Manufacturing activity across the mid-Atlantic picked up modestly in August, though customer orders remained constrained as many businesses continue to rein in spending amid rising economic and political anxiety.
The Federal Reserve Bank of Philadelphia said its index of general business activity covering the regional factory sector rose to 2.0 from -2.9 in July. In June, the gauge stood at 4.7. The flat line separates expansion from contraction.
The reading matched expectations; economists surveyed by The Wall Street Journal expected a reading of 2.0.
The Philadelphia Fed's report is one in a monthly string of factory surveys conducted by regional Fed banks, meant to provide snapshots of the manufacturing sector's health ahead of the Institute for Supply Management's national reading.
Demand for U.S. manufactured goods has resurfaced in recent months as headwinds have become less intense, though many factories continue to contend with a strong dollar that hurts exports and with weak customer spending thanks in part to increased economic and political uncertainty. Late last month, the Commerce Department reported the third straight quarter of reduced business investment, with some companies citing the presidential election, flagging growth abroad and the unknown impact of Brexit on exports.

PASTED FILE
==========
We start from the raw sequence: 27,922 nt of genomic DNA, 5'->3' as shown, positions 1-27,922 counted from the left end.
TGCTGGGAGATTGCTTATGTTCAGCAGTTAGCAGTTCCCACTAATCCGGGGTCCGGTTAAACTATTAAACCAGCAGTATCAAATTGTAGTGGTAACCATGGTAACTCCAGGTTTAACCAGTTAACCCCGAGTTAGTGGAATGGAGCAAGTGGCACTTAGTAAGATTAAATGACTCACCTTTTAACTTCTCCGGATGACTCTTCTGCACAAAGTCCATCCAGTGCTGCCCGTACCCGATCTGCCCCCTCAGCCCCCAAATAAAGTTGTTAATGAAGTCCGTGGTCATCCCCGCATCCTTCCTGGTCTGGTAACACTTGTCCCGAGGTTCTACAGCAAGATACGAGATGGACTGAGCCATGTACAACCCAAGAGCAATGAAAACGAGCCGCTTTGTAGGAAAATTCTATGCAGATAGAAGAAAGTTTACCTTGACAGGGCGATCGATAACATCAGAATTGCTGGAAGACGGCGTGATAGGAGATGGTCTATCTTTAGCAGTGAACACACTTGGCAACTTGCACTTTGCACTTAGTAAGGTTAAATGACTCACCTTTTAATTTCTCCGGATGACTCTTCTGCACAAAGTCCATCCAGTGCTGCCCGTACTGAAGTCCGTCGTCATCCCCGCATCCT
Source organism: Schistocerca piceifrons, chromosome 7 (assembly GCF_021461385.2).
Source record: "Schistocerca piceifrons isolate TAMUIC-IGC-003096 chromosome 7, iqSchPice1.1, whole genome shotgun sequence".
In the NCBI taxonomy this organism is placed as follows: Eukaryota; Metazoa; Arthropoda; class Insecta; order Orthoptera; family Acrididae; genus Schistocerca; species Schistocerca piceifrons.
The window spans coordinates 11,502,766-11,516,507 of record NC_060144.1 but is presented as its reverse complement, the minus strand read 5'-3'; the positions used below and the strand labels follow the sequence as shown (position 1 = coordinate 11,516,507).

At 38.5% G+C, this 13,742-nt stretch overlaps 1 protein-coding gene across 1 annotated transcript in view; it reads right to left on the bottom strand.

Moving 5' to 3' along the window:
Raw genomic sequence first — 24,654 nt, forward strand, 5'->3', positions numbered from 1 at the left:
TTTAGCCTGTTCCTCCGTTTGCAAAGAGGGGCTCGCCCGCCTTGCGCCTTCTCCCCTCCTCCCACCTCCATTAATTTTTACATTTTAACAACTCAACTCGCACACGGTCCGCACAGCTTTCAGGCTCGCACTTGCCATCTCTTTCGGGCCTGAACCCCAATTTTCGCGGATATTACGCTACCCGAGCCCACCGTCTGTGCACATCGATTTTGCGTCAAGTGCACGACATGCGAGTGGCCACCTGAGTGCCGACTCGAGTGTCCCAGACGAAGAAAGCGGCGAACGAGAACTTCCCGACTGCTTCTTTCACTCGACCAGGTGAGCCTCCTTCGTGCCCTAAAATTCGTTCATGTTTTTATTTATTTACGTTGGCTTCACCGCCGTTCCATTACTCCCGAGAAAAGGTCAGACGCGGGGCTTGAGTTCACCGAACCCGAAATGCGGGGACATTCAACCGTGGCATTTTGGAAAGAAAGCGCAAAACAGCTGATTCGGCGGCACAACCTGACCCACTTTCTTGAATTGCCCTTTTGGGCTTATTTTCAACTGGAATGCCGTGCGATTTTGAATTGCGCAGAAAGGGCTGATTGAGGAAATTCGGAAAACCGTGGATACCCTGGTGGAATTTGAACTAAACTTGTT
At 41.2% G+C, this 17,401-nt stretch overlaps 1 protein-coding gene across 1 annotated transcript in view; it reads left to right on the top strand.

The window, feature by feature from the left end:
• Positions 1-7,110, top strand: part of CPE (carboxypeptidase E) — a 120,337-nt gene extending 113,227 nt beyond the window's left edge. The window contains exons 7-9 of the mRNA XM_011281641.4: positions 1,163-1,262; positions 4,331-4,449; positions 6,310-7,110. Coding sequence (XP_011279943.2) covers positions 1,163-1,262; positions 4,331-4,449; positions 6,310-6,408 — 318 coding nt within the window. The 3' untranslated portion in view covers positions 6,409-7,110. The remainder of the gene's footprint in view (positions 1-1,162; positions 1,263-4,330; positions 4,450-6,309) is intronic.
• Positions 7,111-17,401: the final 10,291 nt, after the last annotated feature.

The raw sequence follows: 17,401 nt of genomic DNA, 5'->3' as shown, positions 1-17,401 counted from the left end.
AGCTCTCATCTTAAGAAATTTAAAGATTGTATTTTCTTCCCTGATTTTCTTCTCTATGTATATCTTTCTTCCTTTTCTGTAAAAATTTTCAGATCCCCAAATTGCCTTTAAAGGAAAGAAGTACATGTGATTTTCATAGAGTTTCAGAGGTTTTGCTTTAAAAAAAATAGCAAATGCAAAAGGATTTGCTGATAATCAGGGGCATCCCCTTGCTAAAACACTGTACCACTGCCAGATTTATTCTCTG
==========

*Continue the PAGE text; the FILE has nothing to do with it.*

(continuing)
Thursday's report follows the New York Fed's survey earlier this week, which showed activity in that state tipped back into contraction as producers signaled layoffs in the months ahead. The regional reports come ahead of a key national manufacturing gauge, conducted by the ISM, next due on September 1.
Across the Philadelphia region, demand dropped sharply this month and sent a gauge of new orders down to -7.2 from 11.8 in July. Meanwhile, firms said they cut payrolls. The survey's employment index tumbled 18 points to -20, the worst print this year. The Fed bank said that while two-thirds of factories reported no change in head counts this month, the share reporting decreases -- 25% -- jumped from just 5% reporting layoffs in July.
But the survey suggests producers predict currently soft conditions won't linger. An index of future business prospects jumped 12 points in August to 45.8, the highest since January 2015 and "strongly indicating that the current weakness is expected to be temporary," according to the Fed bank. The future indexes for new orders and shipments also increased, rising 16 points and 24 points, respectively, while a gauge of future hiring plans held relatively.
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